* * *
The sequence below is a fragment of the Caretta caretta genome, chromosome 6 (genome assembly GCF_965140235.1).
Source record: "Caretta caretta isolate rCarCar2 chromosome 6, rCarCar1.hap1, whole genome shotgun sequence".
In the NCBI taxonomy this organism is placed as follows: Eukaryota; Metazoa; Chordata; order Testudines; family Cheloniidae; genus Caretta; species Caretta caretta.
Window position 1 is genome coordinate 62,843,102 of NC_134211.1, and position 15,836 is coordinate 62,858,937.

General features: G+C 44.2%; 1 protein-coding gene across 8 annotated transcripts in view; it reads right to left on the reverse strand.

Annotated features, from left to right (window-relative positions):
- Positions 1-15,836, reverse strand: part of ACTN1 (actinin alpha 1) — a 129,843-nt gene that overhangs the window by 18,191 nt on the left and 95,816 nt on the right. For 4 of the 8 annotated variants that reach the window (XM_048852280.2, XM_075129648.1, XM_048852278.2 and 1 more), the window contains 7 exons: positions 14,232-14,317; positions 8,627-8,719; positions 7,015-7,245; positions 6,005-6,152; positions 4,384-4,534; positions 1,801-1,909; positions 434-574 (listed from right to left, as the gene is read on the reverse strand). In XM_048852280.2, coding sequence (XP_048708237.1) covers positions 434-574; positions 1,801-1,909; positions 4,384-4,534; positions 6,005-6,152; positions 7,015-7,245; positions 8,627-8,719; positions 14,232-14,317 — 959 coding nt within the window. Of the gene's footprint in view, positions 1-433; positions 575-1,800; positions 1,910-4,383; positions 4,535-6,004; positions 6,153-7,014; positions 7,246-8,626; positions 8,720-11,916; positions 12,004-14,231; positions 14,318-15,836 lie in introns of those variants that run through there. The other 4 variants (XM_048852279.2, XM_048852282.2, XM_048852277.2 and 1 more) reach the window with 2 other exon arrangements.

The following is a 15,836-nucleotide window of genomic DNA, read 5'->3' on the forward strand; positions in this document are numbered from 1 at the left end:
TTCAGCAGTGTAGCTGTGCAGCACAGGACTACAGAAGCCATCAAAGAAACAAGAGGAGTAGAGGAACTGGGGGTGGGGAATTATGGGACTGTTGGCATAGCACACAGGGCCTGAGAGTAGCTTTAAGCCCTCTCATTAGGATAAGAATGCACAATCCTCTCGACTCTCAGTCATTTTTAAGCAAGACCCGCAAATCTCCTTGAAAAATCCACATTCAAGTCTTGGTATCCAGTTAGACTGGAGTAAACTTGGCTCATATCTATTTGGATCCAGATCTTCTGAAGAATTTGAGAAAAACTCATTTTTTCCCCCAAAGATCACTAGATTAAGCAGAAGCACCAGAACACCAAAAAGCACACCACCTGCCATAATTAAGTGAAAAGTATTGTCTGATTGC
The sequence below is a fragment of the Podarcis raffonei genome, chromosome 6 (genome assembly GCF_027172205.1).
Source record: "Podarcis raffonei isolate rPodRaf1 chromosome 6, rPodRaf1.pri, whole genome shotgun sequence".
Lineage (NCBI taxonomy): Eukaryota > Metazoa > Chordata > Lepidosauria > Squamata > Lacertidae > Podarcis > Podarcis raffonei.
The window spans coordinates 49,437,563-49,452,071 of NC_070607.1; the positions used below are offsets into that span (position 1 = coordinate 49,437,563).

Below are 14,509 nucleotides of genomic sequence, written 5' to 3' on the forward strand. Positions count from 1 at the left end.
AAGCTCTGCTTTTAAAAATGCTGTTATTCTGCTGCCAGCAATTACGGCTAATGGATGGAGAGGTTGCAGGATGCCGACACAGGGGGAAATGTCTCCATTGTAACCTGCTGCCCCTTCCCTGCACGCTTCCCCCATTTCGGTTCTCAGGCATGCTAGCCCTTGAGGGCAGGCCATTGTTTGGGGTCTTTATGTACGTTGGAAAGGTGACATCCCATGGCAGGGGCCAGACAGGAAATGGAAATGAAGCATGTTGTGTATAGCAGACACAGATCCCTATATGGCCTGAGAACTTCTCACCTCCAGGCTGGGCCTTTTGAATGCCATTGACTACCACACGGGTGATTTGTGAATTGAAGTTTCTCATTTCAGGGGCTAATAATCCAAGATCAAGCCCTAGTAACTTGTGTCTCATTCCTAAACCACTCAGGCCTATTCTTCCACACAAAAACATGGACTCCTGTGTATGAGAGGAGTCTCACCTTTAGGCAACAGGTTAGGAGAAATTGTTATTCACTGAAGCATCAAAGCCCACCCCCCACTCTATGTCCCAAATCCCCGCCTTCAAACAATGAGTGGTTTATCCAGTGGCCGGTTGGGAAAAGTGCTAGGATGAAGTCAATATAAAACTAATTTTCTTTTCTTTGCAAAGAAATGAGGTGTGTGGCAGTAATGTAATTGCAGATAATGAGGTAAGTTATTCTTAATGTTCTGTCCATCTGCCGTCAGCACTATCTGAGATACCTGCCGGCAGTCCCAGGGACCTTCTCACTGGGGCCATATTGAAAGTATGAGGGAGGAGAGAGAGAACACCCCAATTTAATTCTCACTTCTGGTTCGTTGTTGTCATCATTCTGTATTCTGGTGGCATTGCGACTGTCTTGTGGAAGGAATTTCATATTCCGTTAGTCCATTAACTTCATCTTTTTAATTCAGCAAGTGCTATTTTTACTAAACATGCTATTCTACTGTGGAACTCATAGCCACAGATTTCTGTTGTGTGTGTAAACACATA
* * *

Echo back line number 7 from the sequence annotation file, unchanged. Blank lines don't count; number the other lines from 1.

- Positions 1-15,836, reverse strand: part of ACTN1 (actinin alpha 1) — a 129,843-nt gene that overhangs the window by 18,191 nt on the left and 95,816 nt on the right. For 4 of the 8 annotated variants that reach the window (XM_048852280.2, XM_075129648.1, XM_048852278.2 and 1 more), the window contains 7 exons: positions 14,232-14,317; positions 8,627-8,719; positions 7,015-7,245; positions 6,005-6,152; positions 4,384-4,534; positions 1,801-1,909; positions 434-574 (listed from right to left, as the gene is read on the reverse strand). In XM_048852280.2, coding sequence (XP_048708237.1) covers positions 434-574; positions 1,801-1,909; positions 4,384-4,534; positions 6,005-6,152; positions 7,015-7,245; positions 8,627-8,719; positions 14,232-14,317 — 959 coding nt within the window. Of the gene's footprint in view, positions 1-433; positions 575-1,800; positions 1,910-4,383; positions 4,535-6,004; positions 6,153-7,014; positions 7,246-8,626; positions 8,720-11,916; positions 12,004-14,231; positions 14,318-15,836 lie in introns of those variants that run through there. The other 4 variants (XM_048852279.2, XM_048852282.2, XM_048852277.2 and 1 more) reach the window with 2 other exon arrangements.